This study was supported by Academic Staff Training Program Coordination Unit of Suleyman Demirel University under Project Number: OYP05800-DR-13.

Conflict of Interest

No Conflict of Interest.


  1. Liu R, Little T, Eugene WM (2012) Evaluation of elite athletes psychophysiological responses to compression form-fitted athletic wear in intensive exercise based on 5Ps model. Fibers and Polymers 13(3): 380- 389.
  2. pta D, Chattopadhyay R, Bera M (2011) Comfort properties of pressure garments in extended state. Indian Journal of Fibre & Textile Research 36: 415-421.
  3. Ogulata RT, Mavruz S (2010) Investigation of porosity and air permeability values of plain knitted fabrics. Fibres & Textiles 18(5): 71- 75.
  4. Zhu G, Kremenakova D, Wang Y, Mility J, Mishra R (2015) Study on air permeability and thermal resistance of textile under heat convection. Textile Research Journal 85(16): 1681-1690.
  5. Cuden AP, Elesini US (2010) Elastane addition impact on structural and transfer properties of viscose and polyacrylonitrile knits. Acta Chim Slov 57(4): 957-962.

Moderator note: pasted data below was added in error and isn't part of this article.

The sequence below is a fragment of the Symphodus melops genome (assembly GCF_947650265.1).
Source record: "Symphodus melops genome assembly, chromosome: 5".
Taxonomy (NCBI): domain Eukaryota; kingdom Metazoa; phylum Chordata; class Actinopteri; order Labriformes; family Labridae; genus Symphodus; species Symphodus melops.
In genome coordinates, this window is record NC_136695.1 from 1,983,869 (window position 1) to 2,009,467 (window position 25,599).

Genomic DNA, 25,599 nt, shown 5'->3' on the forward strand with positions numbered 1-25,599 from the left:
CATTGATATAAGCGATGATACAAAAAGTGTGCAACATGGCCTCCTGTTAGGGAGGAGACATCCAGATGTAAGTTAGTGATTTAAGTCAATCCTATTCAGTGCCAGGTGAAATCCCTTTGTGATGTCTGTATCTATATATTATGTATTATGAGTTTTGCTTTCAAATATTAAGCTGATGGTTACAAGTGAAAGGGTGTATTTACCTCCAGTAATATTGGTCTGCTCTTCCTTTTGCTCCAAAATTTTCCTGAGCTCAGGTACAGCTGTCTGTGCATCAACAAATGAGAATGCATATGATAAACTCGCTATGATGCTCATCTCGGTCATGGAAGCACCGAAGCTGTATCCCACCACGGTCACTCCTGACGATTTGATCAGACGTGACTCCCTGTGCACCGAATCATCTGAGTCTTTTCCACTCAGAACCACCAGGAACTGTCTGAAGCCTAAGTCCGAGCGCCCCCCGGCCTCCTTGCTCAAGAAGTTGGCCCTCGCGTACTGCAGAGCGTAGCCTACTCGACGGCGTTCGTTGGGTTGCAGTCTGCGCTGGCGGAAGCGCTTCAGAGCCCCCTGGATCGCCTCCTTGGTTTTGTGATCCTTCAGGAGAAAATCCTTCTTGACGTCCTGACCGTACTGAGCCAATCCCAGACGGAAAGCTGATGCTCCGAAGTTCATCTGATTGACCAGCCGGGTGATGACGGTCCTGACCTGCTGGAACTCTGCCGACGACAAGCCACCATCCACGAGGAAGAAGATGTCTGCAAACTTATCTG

6. Azim AY, Sowrov K, Ahmed M, Rakib Ul Hasan HM, Faruque AA (2014) Effect of elastane on single jersey knit fabric properties-physical & dimensional properties. International Journal of Textile Science 3(1): 12-16.
  7. Aihua M, Yi L, Xiaonan L, Ruomei W, Shuxiao W (2008) A CAD system for multi-style thermal functional design of clothing. Computer-Aided Design 40(9): 916-930.
  8. Jiang Y, Cui M, Hu J (2012) Computer generation of 3D textile draping simulation. AASRI Procedia 3: 661-666.
  9. Luible C, Magnenat-Thalmann N (2008) The simulation of cloth using accurate physical parameters. The tenth IASTED International Conference on Computer Graphics and Imaging pp. 123-128.
  10. Jess P (2013) Fabric objective measurements for commercial 3D virtual garment simulation. International Journal of Clothing Science and Technology 25(6): 423-439.
  11. Wu YY, Mok PY, Kwok YL, Fan JT, Xin JH (2011) An investigation on the validity of 3D clothing simulation for garment fit evaluation. International conference on Innovative Methods in Product Design pp. 463-468.
Signup for Newsletter
Scroll to Top